Politicians often have a problem with “quangos” in opposition, but less so in government. Margaret Thatcher threatened to “cull the quangos” on the election trail and then used the creation of executive agencies – another type of public body – for her New Public Management reforms. Tony Blair promised public bodies would meet the “dustbin of history”, but his government created new public bodies to run its flagship programmes and address public concerns when things went wrong.
The gap between rhetoric and reality when it comes to public bodies continues today. While few politicians or members of the public like the idea of the “quango state”, in practice politicians find public bodies a useful tool. What better than an expert and single-minded body to deliver your priorities?
The government has proposed two new public bodies recently to deal with two of the biggest issues facing the country. This week, energy minister Kwasi Kwarteng proposed the creation of the Future System Operator (FSO) in response to the current energy crisis, while the levelling up white paper in February included plans for a new body to help with local authority data collection and analysis.
While the choice of public bodies to deliver these specific functions can be debated on their merits, it does contrast with some other ministers’ recent pronouncements. The minister now in charge of public bodies, Jacob Rees-Mogg, mused in a Times interview in February whether many such bodies were really “doing something that anybody needs to do” and asked “if it’s not necessary, why is it there?” Just a few weeks later, chancellor Rishi Sunak announced a new efficiency drive across government, including a plan for at least £800m in cuts to public body expenditure. The Treasury hopes this money will be found in efficiency savings from reducing public bodies’ reliance on consultants, encouraging digitisation and extending the use of shared services and buildings. But cuts will be difficult to achieve, given the consolidation that has already taken place across the public bodies landscape.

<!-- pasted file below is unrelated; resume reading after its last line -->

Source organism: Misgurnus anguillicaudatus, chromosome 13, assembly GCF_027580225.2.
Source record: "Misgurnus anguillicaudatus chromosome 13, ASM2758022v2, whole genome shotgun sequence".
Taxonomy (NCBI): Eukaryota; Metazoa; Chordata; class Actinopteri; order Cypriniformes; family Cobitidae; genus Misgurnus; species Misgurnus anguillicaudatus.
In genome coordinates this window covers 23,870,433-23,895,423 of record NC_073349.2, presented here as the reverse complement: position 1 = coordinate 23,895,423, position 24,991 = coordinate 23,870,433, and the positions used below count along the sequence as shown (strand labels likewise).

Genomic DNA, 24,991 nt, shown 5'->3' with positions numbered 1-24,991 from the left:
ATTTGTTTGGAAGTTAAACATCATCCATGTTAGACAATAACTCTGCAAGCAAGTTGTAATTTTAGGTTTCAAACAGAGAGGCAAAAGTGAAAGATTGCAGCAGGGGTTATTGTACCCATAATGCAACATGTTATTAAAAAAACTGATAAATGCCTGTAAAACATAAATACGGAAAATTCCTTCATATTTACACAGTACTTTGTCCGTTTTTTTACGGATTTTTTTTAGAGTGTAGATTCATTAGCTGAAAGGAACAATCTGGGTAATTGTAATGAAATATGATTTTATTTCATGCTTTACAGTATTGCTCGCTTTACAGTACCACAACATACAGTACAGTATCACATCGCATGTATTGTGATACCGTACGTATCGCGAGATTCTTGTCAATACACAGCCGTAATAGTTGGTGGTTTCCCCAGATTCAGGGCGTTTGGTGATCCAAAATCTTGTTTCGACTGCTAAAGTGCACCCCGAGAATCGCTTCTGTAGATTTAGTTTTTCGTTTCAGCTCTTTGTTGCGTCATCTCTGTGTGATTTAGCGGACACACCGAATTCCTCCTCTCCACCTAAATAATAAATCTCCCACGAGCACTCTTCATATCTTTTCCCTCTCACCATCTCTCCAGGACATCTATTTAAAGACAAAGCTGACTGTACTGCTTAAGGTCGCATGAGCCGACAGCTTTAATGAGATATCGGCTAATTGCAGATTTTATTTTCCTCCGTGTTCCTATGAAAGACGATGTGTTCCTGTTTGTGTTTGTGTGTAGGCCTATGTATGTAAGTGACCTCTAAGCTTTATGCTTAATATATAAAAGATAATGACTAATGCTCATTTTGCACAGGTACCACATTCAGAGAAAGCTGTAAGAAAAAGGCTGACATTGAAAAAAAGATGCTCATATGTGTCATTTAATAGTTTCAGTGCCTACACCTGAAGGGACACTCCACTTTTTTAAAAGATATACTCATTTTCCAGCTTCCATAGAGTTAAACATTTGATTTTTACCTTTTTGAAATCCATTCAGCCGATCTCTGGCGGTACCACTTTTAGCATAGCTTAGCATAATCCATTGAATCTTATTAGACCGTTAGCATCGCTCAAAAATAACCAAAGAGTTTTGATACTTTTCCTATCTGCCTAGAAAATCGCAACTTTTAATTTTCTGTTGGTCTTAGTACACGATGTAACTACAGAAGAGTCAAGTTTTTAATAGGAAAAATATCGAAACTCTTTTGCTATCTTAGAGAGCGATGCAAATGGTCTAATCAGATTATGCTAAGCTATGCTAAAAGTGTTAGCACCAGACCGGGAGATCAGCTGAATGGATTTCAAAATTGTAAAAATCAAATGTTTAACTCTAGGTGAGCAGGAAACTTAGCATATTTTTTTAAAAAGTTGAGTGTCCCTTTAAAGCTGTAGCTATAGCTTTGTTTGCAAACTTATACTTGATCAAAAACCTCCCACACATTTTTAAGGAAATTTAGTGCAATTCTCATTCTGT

Sponsor departments are already required to conduct a “tailored review” of each of their public bodies every five years, to “provide a robust challenge to and assurance on the continuing need for individual organisations”. But reviews are too often treated as a tick-box exercise by departments and bodies, and barely half of bodies have been reviewed within the government’s five-year target. In response to criticism from the National Audit Office, the Cabinet Office has promised to reinvigorate the review process, widening the scope of reviews to include departmental sponsor teams themselves and bringing in more external challenge. This ambition is welcome – and offers a concrete mechanism for change if Rees-Mogg and Sunak really want to “trim the fat” from public bodies.
"If Rees-Mogg has indeed identified functions or bodies that he deems unnecessary, the government should reform or abolish them. But the government should also lay out a clear vision of when public bodies are and are not the appropriate model for delivering services"
Beyond this, while achieving cost savings may be one legitimate priority, ministers should be clear-sighted about the choices available to them in their approach to public bodies. If Rees-Mogg has indeed identified functions or bodies that he deems unnecessary, the government should reform or abolish them, seeking parliamentary approval where appropriate. But the government should also lay out a clear vision of when public bodies are and are not the appropriate model for delivering services. If this work is not done strategically, government risks an incoherent approach, creating public bodies with one hand while abolishing them with another.
The Cabinet Office has said it intends to issue a new public bodies strategy that will enable a more joined-up approach to public bodies reform and cost savings. But Brexit and the pandemic have so far distracted ministers from setting out a government vision for public bodies, while ministerial turnover in the Cabinet Office, which has had three different ministers responsible for public bodies already in 2022, has not helped. Ministers should now get on with publishing the strategy and use it as an opportunity to define what they want from public bodies as a major delivery mechanism for government – not as a target for quango-busting rhetoric.
Grant Dalton is a researcher at the Institute for Government